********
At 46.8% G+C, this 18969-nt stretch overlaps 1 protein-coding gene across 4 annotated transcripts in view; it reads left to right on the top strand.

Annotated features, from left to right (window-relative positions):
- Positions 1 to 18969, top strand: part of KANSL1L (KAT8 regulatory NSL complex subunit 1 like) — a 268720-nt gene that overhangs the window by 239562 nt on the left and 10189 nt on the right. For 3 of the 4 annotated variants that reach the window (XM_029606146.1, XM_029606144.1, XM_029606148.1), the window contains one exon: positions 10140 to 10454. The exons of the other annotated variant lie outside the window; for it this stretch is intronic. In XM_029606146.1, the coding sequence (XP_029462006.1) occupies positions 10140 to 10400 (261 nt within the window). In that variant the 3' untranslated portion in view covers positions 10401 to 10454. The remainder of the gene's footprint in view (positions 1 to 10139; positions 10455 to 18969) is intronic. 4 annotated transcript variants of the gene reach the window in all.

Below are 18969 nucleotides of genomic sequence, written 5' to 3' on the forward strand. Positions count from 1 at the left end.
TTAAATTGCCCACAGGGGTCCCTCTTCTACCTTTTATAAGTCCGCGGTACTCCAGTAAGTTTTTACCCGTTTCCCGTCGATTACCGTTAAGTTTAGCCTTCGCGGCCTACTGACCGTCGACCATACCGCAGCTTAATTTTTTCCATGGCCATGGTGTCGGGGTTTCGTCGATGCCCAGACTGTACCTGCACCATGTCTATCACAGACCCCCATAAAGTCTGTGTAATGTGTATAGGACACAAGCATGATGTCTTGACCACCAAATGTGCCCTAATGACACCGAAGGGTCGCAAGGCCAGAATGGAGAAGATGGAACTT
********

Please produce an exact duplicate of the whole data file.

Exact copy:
At 46.8% G+C, this 18969-nt stretch overlaps 1 protein-coding gene across 4 annotated transcripts in view; it reads left to right on the top strand.

Annotated features, from left to right (window-relative positions):
- Positions 1 to 18969, top strand: part of KANSL1L (KAT8 regulatory NSL complex subunit 1 like) — a 268720-nt gene that overhangs the window by 239562 nt on the left and 10189 nt on the right. For 3 of the 4 annotated variants that reach the window (XM_029606146.1, XM_029606144.1, XM_029606148.1), the window contains one exon: positions 10140 to 10454. The exons of the other annotated variant lie outside the window; for it this stretch is intronic. In XM_029606146.1, the coding sequence (XP_029462006.1) occupies positions 10140 to 10400 (261 nt within the window). In that variant the 3' untranslated portion in view covers positions 10401 to 10454. The remainder of the gene's footprint in view (positions 1 to 10139; positions 10455 to 18969) is intronic. 4 annotated transcript variants of the gene reach the window in all.

Below are 18969 nucleotides of genomic sequence, written 5' to 3' on the forward strand. Positions count from 1 at the left end.
TTAAATTGCCCACAGGGGTCCCTCTTCTACCTTTTATAAGTCCGCGGTACTCCAGTAAGTTTTTACCCGTTTCCCGTCGATTACCGTTAAGTTTAGCCTTCGCGGCCTACTGACCGTCGACCATACCGCAGCTTAATTTTTTCCATGGCCATGGTGTCGGGGTTTCGTCGATGCCCAGACTGTACCTGCACCATGTCTATCACAGACCCCCATAAAGTCTGTGTAATGTGTATAGGACACAAGCATGATGTCTTGACCACCAAATGTGCCCTAATGACACCGAAGGGTCGCAAGGCCAGAATGGAGAAGATGGAACTT